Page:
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I can't help but be touched by your affection for me.

The first thing the city and all of metro should do is put a moratorium on the destruction of all houses. Tearing down houses is something that is unique to Vancouver and results in ruined neighbourhoods and higher prices because the home is nothing more than a tear down opportunity.

In some ways its too late for Vancouver to ever be even reasonably affordable again. The city made a conscious decision to become a real estate market and damn the consequences and hence the problems of today. This decision will forever dampen Vancouver's economic outlook for decades to come. The sad reality is that Vancouver will never again become a magnet for emigrants from the rest of the country because the wages are too low and the cost of real estate far too high. In most of the country you are far better off being unemployed than moving to Vancouver for work.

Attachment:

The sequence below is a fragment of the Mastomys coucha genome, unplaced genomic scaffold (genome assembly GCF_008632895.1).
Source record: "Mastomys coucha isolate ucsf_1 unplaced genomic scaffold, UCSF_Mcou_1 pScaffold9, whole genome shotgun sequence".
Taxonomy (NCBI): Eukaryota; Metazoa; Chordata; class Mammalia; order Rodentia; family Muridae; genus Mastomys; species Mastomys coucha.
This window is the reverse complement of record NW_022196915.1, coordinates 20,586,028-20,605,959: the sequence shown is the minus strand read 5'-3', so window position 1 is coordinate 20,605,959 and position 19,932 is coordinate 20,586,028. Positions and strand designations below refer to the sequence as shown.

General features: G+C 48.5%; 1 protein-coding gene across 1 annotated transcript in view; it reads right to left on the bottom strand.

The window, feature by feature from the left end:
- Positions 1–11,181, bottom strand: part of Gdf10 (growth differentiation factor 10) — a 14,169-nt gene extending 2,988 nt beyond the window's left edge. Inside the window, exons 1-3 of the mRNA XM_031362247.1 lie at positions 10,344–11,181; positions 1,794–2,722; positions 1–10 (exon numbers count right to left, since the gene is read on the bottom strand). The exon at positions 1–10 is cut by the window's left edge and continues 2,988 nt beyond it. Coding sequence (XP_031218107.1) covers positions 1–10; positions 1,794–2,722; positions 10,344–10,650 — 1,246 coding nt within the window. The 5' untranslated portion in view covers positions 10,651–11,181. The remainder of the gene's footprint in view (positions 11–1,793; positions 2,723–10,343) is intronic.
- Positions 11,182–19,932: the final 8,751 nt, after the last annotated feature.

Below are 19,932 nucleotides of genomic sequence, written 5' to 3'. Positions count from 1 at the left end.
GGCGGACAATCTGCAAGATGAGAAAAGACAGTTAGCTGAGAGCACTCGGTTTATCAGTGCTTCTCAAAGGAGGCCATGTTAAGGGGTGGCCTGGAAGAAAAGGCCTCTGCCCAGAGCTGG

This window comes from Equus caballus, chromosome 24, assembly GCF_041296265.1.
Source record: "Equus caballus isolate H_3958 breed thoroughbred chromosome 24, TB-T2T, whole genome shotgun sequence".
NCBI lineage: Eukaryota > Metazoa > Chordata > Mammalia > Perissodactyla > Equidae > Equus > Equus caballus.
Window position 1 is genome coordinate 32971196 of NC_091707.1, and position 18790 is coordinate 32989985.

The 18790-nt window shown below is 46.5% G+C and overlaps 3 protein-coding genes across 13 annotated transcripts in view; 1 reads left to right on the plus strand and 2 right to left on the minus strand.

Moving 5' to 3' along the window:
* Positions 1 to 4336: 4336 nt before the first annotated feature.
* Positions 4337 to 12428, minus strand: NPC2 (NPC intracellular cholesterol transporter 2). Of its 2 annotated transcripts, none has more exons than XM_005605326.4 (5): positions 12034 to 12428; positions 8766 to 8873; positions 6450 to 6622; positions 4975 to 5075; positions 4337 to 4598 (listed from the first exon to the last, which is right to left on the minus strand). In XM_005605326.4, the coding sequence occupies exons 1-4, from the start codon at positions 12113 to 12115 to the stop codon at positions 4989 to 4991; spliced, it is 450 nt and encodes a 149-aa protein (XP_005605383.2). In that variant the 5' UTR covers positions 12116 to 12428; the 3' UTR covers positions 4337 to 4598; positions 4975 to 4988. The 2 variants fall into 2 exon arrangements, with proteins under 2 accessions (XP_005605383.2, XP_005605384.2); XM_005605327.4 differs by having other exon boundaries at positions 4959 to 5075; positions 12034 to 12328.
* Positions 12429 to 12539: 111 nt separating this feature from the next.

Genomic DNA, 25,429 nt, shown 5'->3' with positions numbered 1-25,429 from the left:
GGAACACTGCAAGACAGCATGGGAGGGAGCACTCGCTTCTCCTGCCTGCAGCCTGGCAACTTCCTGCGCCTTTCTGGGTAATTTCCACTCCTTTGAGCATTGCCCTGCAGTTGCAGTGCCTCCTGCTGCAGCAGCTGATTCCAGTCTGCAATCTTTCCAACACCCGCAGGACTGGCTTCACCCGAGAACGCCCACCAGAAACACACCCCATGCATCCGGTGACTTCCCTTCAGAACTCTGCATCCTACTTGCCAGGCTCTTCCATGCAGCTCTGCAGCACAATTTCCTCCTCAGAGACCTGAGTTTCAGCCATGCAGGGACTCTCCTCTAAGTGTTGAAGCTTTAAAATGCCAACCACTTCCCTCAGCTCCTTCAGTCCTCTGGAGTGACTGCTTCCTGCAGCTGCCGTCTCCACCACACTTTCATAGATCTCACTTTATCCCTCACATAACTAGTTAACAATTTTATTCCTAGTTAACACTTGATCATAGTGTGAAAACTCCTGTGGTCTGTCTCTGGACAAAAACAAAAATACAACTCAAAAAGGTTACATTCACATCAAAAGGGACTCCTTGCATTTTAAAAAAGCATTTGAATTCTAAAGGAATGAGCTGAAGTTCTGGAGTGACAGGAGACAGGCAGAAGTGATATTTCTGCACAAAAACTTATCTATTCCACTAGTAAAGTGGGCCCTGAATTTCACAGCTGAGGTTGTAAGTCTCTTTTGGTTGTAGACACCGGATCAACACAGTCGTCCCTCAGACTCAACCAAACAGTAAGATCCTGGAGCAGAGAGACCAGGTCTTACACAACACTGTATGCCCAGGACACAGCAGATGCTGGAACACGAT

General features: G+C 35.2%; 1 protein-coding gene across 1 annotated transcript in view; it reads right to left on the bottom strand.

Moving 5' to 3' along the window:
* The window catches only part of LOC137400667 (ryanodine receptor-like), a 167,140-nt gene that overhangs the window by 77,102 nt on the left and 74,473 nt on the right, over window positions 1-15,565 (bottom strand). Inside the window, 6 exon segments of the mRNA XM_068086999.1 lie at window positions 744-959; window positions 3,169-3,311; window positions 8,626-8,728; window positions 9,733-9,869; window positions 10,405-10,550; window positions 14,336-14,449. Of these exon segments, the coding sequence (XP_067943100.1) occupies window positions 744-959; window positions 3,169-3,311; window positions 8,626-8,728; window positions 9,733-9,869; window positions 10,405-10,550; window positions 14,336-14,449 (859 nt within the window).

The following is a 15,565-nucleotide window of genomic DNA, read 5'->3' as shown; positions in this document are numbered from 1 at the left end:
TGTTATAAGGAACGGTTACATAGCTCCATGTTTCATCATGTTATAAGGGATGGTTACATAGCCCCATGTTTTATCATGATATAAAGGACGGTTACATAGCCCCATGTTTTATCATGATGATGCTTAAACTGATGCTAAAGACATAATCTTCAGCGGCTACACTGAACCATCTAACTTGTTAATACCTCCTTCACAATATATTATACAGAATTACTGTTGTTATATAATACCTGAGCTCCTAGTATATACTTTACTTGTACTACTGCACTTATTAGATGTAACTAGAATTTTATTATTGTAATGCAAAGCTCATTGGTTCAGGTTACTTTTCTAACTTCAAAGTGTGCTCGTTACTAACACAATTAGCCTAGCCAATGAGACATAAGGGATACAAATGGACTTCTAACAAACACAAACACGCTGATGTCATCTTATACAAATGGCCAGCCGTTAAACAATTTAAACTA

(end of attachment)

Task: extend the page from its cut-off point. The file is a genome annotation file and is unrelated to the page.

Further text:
The prices will never again return to historic norms because so much of greater Vancouver housing has been torn down and new houses put up.
 

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Vancouver has, in general, always been relatively pricey compared to other parts of the country. Vancouver, like much of the West, also is far more prone to large swings in the market due to commodities.

Unlike the Western USA, the Canadian West has never really diversified it's economy. There is still no real manufacturing base and nearly all head offices are commodity centers with no banks. Outside of oil there are few corporate offices and none of the 20 largest corporations have their head office in Vancouver, shocking for the nation's 3rd largest city. Western Canada doesn't have the manufacturing base of L.A. or financials and hi-tech of San Fransisco or Seattle. Interestingly the only automotive plant in the West is New Flyer buses in Winnipeg.

Due to the nature of commodities this can bring about huge fluctuations in the economy in very short periods of time. When I was a kid in the late 70s EVERYBODY was moving to Alberta for work and it looked like the good times would never end and needless to say they did and very abruptly. All of this is why housing in the West has always been a very up or down scenario. Again Manitoba, which is the less commodity based economy, never had the severe boom or bust cycle which is reflected it's housing price growth being more in line with inflation.
 
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